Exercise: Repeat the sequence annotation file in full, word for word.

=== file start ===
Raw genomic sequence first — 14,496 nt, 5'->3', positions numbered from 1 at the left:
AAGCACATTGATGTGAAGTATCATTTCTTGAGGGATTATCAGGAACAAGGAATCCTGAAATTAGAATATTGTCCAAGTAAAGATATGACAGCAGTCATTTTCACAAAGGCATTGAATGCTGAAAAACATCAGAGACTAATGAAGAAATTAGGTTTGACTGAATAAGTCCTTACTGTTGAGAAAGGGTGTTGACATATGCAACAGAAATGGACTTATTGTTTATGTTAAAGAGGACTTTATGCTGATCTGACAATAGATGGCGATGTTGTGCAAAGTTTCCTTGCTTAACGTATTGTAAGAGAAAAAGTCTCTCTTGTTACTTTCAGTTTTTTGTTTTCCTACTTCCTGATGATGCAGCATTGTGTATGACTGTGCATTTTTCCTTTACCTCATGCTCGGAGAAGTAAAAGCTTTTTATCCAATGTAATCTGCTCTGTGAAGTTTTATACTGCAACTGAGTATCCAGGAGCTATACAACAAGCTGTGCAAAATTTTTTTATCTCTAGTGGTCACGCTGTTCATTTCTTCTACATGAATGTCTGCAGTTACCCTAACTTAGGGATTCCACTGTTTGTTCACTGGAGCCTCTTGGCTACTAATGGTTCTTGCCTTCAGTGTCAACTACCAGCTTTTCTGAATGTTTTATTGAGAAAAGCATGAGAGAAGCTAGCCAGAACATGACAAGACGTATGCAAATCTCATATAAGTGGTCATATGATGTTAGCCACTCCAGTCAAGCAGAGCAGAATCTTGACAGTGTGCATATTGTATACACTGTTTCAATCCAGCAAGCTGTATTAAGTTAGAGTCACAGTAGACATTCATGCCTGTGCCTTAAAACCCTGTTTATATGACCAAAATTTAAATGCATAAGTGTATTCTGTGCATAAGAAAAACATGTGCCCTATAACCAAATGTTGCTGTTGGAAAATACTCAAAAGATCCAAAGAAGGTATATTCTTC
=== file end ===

Raw genomic sequence first — 14,496 nt, 5'->3', positions numbered from 1 at the left:
AAGCACATTGATGTGAAGTATCATTTCTTGAGGGATTATCAGGAACAAGGAATCCTGAAATTAGAATATTGTCCAAGTAAAGATATGACAGCAGTCATTTTCACAAAGGCATTGAATGCTGAAAAACATCAGAGACTAATGAAGAAATTAGGTTTGACTGAATAAGTCCTTACTGTTGAGAAAGGGTGTTGACATATGCAACAGAAATGGACTTATTGTTTATGTTAAAGAGGACTTTATGCTGATCTGACAATAGATGGCGATGTTGTGCAAAGTTTCCTTGCTTAACGTATTGTAAGAGAAAAAGTCTCTCTTGTTACTTTCAGTTTTTTGTTTTCCTACTTCCTGATGATGCAGCATTGTGTATGACTGTGCATTTTTCCTTTACCTCATGCTCGGAGAAGTAAAAGCTTTTTATCCAATGTAATCTGCTCTGTGAAGTTTTATACTGCAACTGAGTATCCAGGAGCTATACAACAAGCTGTGCAAAATTTTTTTATCTCTAGTGGTCACGCTGTTCATTTCTTCTACATGAATGTCTGCAGTTACCCTAACTTAGGGATTCCACTGTTTGTTCACTGGAGCCTCTTGGCTACTAATGGTTCTTGCCTTCAGTGTCAACTACCAGCTTTTCTGAATGTTTTATTGAGAAAAGCATGAGAGAAGCTAGCCAGAACATGACAAGACGTATGCAAATCTCATATAAGTGGTCATATGATGTTAGCCACTCCAGTCAAGCAGAGCAGAATCTTGACAGTGTGCATATTGTATACACTGTTTCAATCCAGCAAGCTGTATTAAGTTAGAGTCACAGTAGACATTCATGCCTGTGCCTTAAAACCCTGTTTATATGACCAAAATTTAAATGCATAAGTGTATTCTGTGCATAAGAAAAACATGTGCCCTATAACCAAATGTTGCTGTTGGAAAATACTCAAAAGATCCAAAGAAGGTATATTCTTC